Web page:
Issued with public health partners, the warning will run until Thursday.
Met Office Chief Operational Meteorologist Steven Ramsdale said: "The impacts of extreme heat can be many and varied. It can have health consequences, especially for those who are particularly vulnerable, and it can impact infrastructure, including transport and energy, as well as the wider business community.
⚠️⚠️ Amber Weather Warning issued ⚠️⚠️— Met Office (@metoffice) July 19, 2021
Extreme Heat across parts of South Wales, West Midlands, southern and southwestern England
Valid until 23:59 Thursday
This is the first ever Extreme Heat Warning issued#Heatwave
Latest info 👉 https://t.co/QwDLMfRBfs
Stay #WeatherAware pic.twitter.com/bTHUyFL6uL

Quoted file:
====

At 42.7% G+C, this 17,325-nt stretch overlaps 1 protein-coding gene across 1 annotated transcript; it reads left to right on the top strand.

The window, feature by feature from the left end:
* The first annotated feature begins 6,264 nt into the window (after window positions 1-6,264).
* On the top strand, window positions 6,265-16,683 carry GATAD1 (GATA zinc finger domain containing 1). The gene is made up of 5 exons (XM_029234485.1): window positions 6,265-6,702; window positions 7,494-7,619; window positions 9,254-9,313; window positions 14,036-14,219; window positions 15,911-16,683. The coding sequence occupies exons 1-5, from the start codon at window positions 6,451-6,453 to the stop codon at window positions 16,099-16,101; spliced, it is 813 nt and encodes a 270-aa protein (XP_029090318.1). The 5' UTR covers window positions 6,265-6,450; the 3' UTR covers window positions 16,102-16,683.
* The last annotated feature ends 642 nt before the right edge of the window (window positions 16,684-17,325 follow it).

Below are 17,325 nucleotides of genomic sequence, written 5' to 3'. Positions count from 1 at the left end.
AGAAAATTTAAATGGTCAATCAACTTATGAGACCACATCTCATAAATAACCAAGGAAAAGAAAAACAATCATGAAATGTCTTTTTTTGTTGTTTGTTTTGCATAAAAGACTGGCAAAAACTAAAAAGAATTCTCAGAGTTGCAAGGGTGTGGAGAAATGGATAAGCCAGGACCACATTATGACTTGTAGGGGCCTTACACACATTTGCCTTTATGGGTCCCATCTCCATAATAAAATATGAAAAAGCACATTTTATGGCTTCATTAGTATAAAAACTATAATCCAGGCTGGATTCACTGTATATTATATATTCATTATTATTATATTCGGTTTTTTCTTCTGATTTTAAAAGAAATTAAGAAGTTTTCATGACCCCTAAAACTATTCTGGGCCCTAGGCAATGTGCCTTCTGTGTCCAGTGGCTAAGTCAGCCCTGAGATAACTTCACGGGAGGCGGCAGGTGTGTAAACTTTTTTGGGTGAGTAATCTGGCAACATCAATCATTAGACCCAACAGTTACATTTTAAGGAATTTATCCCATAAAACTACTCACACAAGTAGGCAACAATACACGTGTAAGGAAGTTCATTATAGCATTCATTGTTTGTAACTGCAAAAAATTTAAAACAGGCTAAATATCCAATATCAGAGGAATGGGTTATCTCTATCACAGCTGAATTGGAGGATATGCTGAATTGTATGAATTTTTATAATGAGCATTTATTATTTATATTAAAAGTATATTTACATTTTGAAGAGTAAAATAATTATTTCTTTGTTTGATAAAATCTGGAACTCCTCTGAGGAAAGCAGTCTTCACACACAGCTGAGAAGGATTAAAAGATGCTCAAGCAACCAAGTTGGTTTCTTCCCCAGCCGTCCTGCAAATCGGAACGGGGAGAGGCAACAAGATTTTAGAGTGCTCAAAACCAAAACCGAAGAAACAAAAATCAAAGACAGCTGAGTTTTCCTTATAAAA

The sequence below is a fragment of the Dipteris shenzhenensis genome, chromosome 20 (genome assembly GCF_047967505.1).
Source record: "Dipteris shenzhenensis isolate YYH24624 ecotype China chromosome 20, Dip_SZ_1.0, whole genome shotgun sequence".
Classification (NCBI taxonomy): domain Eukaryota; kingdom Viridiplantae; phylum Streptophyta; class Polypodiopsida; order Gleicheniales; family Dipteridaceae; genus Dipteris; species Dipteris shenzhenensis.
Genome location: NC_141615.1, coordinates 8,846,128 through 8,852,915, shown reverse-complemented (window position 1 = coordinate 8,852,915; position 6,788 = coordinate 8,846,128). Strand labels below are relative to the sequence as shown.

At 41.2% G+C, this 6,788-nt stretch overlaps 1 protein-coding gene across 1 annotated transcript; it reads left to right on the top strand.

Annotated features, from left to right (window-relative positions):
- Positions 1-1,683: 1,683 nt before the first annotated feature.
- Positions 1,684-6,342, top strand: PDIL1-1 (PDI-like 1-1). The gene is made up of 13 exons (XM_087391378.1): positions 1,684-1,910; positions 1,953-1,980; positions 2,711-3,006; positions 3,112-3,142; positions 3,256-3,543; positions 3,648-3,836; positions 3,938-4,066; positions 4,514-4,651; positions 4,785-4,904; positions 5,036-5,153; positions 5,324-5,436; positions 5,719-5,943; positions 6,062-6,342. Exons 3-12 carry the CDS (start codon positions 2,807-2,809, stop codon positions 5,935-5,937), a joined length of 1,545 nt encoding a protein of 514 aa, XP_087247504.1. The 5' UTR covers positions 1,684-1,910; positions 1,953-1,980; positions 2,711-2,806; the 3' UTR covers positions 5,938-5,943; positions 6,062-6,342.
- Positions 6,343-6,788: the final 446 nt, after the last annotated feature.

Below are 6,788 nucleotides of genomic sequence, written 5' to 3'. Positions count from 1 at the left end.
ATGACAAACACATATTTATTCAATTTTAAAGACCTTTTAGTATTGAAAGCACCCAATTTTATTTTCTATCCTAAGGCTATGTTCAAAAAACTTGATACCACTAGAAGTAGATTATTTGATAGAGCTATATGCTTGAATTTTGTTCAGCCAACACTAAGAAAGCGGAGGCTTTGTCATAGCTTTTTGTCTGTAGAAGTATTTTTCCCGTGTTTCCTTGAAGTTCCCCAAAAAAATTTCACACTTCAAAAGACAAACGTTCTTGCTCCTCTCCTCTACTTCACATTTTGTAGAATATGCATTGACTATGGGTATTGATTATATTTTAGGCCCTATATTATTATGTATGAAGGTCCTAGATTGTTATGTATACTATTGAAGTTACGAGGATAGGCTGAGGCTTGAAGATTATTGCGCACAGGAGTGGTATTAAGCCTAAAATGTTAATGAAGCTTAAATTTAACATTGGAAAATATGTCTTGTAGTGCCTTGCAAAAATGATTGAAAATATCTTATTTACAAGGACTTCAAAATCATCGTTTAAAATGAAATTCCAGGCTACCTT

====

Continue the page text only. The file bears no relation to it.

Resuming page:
"During hot weather we often see increased traffic near coastal areas, increased use of open water by the public, and an increase in wildfire risk."
Much of the UK has been in heatwave conditions in recent days, but temperatures are expected to climb further early this week, possibly reaching 33C in some western areas, but widely high 20s and low 30s elsewhere. Parts of Shropshire are expected to hit 29 degrees.
“The high temperatures are going to continue through a large part of this week. Many areas will continue to reach heatwave thresholds but the amber extreme heat warning focusses on western areas where the most unusually high temperatures are likely to persist.
“There’s a continuing risk of isolated thundery downpours late in the afternoons but most areas will stay dry until later in the week. Temperatures should begin to fall for most areas heading into the weekend, with some more unsettled conditions looking to develop.”